Researchers from the University of Utah designed a robotic leg that learns from the user’s motion how to help amputees walk more naturally. It uses machine learning to generate a human-like stride. It also helps wearers step over obstacles in a natural way. Link Rather than trying to recognize obstacles in the user’s path, the prosthesis relies on cues from the user’s body to tell it when something is in the way. Sensors in the user’s hip feed data a thousand times per second into a processing unit located in the unit’s calf. For instance, the way a user rotates their hip might tell the leg to tuck its knee to avoid tripping over an obstacle.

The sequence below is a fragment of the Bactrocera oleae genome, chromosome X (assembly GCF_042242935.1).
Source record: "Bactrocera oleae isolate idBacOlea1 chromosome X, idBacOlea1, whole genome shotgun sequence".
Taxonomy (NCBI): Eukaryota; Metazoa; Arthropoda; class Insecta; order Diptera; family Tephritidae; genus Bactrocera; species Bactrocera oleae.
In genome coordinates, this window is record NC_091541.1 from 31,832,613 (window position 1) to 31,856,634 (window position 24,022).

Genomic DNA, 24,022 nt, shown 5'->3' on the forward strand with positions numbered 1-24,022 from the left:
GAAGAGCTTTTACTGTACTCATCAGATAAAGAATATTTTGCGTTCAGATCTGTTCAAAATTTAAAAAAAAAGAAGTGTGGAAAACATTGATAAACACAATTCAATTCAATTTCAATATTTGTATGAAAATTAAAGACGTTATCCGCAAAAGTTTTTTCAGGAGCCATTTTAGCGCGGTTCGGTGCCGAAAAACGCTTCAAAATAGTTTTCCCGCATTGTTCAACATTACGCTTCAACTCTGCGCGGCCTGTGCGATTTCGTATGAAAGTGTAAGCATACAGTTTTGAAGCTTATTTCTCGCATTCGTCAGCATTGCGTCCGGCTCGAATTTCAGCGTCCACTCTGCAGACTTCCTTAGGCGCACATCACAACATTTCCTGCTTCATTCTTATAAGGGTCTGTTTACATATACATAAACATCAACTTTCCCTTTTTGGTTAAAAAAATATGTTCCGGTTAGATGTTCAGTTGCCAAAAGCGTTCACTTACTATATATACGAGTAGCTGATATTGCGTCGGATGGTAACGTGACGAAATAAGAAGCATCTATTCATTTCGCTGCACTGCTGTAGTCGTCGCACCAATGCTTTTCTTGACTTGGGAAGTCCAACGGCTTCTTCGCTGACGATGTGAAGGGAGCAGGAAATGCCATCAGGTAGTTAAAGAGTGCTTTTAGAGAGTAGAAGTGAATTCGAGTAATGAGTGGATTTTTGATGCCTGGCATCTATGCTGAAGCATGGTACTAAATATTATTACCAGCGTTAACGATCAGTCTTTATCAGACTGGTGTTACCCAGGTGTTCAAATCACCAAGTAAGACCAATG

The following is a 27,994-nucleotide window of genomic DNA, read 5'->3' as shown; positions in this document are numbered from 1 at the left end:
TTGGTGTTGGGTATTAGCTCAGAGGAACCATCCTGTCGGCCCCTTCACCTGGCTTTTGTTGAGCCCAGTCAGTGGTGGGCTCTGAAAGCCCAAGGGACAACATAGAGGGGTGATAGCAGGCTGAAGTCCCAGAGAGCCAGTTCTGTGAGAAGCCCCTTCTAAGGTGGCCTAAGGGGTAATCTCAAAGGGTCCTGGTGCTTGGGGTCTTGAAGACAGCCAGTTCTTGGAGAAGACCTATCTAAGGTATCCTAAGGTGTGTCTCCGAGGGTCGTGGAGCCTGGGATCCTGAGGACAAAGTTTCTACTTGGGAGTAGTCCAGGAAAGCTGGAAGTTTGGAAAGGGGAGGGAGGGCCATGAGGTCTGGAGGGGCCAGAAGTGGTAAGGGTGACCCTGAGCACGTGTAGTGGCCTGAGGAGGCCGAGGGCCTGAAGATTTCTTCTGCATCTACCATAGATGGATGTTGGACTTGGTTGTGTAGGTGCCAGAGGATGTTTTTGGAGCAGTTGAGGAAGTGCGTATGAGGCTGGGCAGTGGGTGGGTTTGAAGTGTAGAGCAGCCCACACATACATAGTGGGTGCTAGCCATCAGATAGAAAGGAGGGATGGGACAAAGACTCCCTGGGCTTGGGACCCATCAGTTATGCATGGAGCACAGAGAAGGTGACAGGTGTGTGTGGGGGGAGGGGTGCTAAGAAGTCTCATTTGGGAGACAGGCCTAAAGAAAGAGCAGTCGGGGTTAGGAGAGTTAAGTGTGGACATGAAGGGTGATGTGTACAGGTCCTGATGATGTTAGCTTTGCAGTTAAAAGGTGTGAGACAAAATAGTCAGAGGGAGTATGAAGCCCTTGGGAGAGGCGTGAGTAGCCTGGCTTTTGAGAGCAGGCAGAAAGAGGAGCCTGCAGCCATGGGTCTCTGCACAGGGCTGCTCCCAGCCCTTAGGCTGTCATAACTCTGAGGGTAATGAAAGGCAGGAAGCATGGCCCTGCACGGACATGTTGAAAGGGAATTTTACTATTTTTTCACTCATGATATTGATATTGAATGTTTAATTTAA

- A finite state machine (FSM) determines when and how to flex the knee based on angles of the ankle and thigh and the weight on the prosthetic foot.
- A second model called the minimum-jerk planner kicks in when the angle and speed of the artificial limb reach a certain point. It works to minimize sharp, sudden actions.
- The prosthesis applies reinforcement learning to adjust its motion as the user walks, using smoothness as the cost function.
(courtesy of Andrew Ng)